If one sees a group of enthusiastic students peering over their computers late in the night, they’re likely to be fighting a deadline regarding a project. But if the college happens to be IIT-Bombay, it is probably a startup (which is also a project) but being executed in the real world. Housing.com has been in the news for a lot of reasons, a young startup, raising more than a $100 million in capital. One of its co-founders, Advitiya Sharma is mentoring the startup in question. Step in HandyHome (how IIT Bombay is spawning the startup culture in Powai Valley).
Founded by six IIT-Bombay graduates, HandyHome lets users book brand-authorized repairs and other services for electronic appliances online. The company started early in 2015 and is already showing impressive signs of growth. The company is catering to over 100 households every day at the moment. So, how does this work?
Consider a scenario where your air conditioner is not working and taking into account that it is summer in most of India, the scenario isn’t very comfortable. Next, you’d be running to the nearest ‘repair shop’ or start calling the toll-free numbers listed for that appliance. The first solution is not a reliable one and the latter is your best bet but getting through to an authorized service centre can be quite a task. This is where HandyHome comes in. The startup works with brands. They own the communication layer between the customer and the brand and improve the after sales service for a brand.
“After sales service is a huge problem in India. The brands are very conscious of what happens till a sale is made but after that, the customer is to himself/herself,” says Harmin Shah, one of the co-founders. Besides Harmin, there are five other co-founders and the team size has grown to over 25 in Mumbai. The service is operational in Mumbai and HandyHome is taking calls for the entire country. There are two kinds of repair services for electronic appliances- one where the customer has to go to the repair centre and the other where the brand sends a technician over to the customer’s house. HandyHome is currently tackling the latter.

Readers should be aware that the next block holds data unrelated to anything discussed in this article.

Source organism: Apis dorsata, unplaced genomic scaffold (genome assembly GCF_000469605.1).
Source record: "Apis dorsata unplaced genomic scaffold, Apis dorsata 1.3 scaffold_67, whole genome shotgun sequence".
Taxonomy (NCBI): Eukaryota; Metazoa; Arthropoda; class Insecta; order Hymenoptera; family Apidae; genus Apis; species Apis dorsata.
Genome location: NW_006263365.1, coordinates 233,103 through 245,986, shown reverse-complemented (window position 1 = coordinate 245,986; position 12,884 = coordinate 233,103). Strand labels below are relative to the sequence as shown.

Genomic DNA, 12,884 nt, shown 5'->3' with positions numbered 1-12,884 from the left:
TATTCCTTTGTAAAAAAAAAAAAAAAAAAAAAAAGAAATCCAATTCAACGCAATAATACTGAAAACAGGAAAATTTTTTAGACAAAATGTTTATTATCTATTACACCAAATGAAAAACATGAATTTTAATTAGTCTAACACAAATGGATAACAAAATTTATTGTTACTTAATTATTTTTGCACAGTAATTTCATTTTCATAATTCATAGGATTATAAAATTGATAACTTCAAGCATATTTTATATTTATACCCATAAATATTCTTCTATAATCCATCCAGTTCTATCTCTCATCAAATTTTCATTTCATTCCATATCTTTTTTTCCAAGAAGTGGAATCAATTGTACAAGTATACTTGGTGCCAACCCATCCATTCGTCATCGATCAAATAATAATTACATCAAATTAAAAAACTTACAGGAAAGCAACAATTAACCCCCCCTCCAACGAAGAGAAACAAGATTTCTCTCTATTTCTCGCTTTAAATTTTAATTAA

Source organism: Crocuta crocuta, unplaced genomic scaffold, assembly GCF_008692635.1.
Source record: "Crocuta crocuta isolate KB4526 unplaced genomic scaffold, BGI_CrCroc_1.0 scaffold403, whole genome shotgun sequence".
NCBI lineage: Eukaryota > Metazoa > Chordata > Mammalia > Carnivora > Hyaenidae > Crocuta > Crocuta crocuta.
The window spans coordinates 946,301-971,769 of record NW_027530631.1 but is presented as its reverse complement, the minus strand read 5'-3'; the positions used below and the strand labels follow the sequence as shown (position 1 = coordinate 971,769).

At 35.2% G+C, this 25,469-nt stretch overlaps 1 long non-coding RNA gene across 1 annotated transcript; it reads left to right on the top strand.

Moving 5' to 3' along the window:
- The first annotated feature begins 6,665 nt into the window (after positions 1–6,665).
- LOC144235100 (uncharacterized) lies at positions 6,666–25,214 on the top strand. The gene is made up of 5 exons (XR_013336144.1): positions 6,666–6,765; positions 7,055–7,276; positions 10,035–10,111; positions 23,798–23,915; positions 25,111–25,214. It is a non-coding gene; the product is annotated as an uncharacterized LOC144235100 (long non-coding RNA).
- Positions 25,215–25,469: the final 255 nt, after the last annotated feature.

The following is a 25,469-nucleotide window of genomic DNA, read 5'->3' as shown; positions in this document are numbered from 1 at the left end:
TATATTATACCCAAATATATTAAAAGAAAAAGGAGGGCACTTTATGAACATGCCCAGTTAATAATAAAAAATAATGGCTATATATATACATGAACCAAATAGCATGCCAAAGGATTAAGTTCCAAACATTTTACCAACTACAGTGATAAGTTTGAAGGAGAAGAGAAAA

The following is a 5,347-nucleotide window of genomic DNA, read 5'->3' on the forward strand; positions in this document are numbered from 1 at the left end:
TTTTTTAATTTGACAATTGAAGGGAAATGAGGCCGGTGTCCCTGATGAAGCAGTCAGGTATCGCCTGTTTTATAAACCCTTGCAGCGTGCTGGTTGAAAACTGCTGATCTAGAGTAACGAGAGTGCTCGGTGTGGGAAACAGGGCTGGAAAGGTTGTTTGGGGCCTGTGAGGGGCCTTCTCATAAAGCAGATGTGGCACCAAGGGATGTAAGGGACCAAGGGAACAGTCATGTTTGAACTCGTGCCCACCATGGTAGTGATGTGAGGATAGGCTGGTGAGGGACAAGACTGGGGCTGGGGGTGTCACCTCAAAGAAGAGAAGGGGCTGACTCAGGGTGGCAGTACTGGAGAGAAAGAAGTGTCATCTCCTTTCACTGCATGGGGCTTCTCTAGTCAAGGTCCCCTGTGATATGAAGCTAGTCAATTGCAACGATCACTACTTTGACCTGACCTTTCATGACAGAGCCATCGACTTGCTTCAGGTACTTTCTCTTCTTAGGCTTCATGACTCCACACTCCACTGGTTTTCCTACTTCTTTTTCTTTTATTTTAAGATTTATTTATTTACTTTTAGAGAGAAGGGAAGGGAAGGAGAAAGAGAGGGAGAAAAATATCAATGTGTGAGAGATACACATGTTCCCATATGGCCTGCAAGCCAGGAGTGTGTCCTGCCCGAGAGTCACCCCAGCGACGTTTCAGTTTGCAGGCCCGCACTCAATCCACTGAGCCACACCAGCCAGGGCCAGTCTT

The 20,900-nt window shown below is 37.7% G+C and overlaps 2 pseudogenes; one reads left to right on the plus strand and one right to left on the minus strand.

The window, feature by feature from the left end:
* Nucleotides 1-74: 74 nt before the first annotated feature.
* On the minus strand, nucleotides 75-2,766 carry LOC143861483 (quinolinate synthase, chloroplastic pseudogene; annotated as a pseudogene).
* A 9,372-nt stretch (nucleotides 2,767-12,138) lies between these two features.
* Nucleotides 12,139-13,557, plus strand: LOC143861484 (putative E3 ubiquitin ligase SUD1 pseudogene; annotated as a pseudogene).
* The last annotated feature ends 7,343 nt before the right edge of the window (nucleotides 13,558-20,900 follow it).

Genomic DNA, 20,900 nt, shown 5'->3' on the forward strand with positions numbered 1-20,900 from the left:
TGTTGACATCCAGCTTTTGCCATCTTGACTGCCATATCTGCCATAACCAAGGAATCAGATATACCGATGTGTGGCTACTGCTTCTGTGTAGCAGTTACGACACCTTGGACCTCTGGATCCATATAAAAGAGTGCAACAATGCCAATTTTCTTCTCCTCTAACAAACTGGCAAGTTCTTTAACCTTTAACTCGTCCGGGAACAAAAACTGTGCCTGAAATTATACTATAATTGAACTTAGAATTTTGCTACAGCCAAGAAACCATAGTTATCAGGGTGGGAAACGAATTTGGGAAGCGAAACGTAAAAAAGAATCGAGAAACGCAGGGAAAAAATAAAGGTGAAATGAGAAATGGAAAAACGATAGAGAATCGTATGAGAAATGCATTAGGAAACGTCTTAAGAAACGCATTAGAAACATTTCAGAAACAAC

HandyHome has an app via which customers are connected to the brand for all servicing needs like repairs, maintenance, installation and demo. Brands like LG, Samsung, Videocon, Godrej, Onida, etc. are already onboard and they intend to add over 100 brands soon. HandyHome also stores receipts, appliance numbers, etc for a user and intends to be the appliance manager app. “The response in the first few months has been very encouraging and the investors also seem to like the scalable model we’re working on,” says Harmin. Being from IIT-Bombay, closing an angel round isn’t very hard. “We’re likely to give some good news in a couple of weeks,” adds Harmin.
Is there a revenue model? Yes, HandyHome gets a commission from the brand. And it’s not just the communication layer, HandyHome promises to offer many more insights to brands and manufacturers once the service gets going. For the end user, it’s free.
The app is well designed and fairly simple to use. One needs to sign in, add a device, add details about the device and a technician can be hauled over for a service. HandyHome communication channels are open 24*7. The model that HandyHome has adopted is interestingly very much like that of Akosha and Haptik. While these companies are a messaging app for users to connect with brands (and more), HandyHome is not a messaging app but an app for customer service that helps brands. They are also on the turf of Doormint (an on demand professional consumer service platform) and TimeSaverz yet retain their own niche. HandyHome is at a crucial juncture boasting a very legit revenue model and one that will no doubt pan out over time if and as the brands find value.
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